Sports Medicine
A Crucial Period
Good Pain, Bad Pain
On Your Knees
Secondary Injuries
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What's Sciatica?
The Female Athlete
Putting Your Feet First
Itis Schmitis
Too Much, Too Soon
Under the Influence
What's Goin' On?
Think Inches, Not Pounds
Preventing Vaginitis
That Painful Pull
Athlete's Heart
Exercise & Arthritis
Chilled to the Bone
Measuring Body Fat
Exercise and Your Breasts
Choosing a Sports Doctor
Lean on Me (Shoulder)
Exercise & Anemia
Exercise Abuse
Pelvis Sighting
Hand Aid
It's All in the Wrist
Back in Action
Altitude Adjustment
Tennis Elbow, Anyone?
Exercising in the Heat
Agony of the Feet
Restless Legs
Night Time Cramps
Birth Control Concerns
No Periods, No Babies?
Post Partum Prescription
Weight Loss Mystery
Undesirable Cooldown
To Brew Or Not To Brew
Fitness After Baby
Biking and Back Pain
Swimmer's Shoulder
A Hidden Athlete
Avoiding Osteoporosis
Drug Testing
Maximum Heart Rate
Headway Against Headaches
Torn Rotator Cuff
Fat Figures
Bloody Urine
Sag Story
Lackluster Leg
Bothersome Bulge
Gaining in Years
Taking It On the Shin
Aching Ankles
Hoop Help
Tender Toes
Meals For Muscle
Growing Pains
Hot Tips
High Altitude PMS
Personal Bests
Air Pollution
Ankle Blues
Heartbreak Heel
Yeast Relief

Ill Effects of High Altitude

Q: I flew from New Jersey to New Mexico. The following morning, I woke up with a sharp pain over my left eye. I then I got out of bed, I felt very light-headed and cold.

Even in the shower, I had the chills and was sweating. After showering, I was unable to move, felt nauseated and my heartbeat was very fast. I blacked out for a few seconds.

After an hour of bad cramps and a horrible headache, I was able to get myself together. Since I never suffer from my period, someone said the problem may have been altitude. Does higher altitude have an effect on one's period?

Hoboken, NJ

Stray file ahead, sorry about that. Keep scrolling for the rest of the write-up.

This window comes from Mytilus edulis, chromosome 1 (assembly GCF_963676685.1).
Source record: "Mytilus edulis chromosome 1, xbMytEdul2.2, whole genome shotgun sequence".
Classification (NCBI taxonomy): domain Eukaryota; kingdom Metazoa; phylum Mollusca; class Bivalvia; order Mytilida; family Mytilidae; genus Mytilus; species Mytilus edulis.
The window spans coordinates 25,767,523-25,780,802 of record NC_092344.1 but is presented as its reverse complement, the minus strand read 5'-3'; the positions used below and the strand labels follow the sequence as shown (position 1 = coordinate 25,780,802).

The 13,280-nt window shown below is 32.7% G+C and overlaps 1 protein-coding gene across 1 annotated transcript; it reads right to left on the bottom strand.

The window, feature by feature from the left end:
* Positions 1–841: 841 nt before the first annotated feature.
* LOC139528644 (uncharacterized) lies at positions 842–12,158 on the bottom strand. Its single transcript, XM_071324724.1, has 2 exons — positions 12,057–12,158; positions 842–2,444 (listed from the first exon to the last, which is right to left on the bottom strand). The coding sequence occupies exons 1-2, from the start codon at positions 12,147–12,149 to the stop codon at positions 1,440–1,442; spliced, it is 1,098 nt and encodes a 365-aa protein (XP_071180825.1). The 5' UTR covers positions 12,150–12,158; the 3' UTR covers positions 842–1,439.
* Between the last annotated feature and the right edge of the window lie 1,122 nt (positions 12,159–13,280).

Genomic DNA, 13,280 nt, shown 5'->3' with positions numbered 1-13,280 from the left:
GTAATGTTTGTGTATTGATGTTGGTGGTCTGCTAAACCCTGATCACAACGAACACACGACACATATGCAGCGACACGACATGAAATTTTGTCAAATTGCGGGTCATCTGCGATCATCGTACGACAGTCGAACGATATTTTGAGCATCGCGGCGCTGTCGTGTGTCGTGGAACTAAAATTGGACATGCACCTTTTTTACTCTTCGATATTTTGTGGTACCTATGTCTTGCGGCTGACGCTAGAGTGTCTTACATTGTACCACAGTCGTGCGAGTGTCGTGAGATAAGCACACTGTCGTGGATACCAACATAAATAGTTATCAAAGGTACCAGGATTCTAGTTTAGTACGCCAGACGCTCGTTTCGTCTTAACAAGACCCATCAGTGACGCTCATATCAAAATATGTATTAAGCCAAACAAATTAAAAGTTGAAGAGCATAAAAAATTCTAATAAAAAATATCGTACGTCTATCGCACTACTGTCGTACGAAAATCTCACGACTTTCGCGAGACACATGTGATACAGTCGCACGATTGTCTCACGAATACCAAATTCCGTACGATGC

A: Altitude can affect one's period, but usually only by changing the timing of your bleeding or causing you to skip a period or two. If you were flying to an elevation above 7,000 feet, you may have been experiencing altitude sickness alone. Symptoms include headache, nausea, chills, fatigue, difficulty concentrating and shortness of breath. See Altitude Adjustment for more information about altitude sickness.

Most symptoms fade in one to two days, but if they're severe during the flight, or if you are staying at a high altitude, treatment is immediate descent and oxygen. If this was altitude sickness, you may be at risk to get it again.

Preventive measures are to ascend slowly, drink plenty of water, stay well rested, limit physical activity for the first couple of days at altitude and avoid alcohol and tobacco. Some physicians also prescribe a medication called Diamox to particularly susceptible individuals.

Your experience sounds horrible. If I had to guess, I'd say it was a combination of dehydration, altitude sickness and your premenstrual state. You might also read SOS about PMS for more information about premenstrual syndrome.

Since your problems were so severe, you should definitely see your physician for a complete physical. Tell her what happened in detail - and write to let me know how things are going.

About the authors: Carol L. Otis, M.D., is Chief Medical Advisor to the Sanex WTA and a UCLA student health physician. Roger Goldingay is a former professional soccer player. They are married and the co-authors of The Athletic Woman's Survival Guide.

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Table of Contents

Foreword: Billie Jean King

Comments by Barb Harris
Editor in Chief,
Shape Magazine

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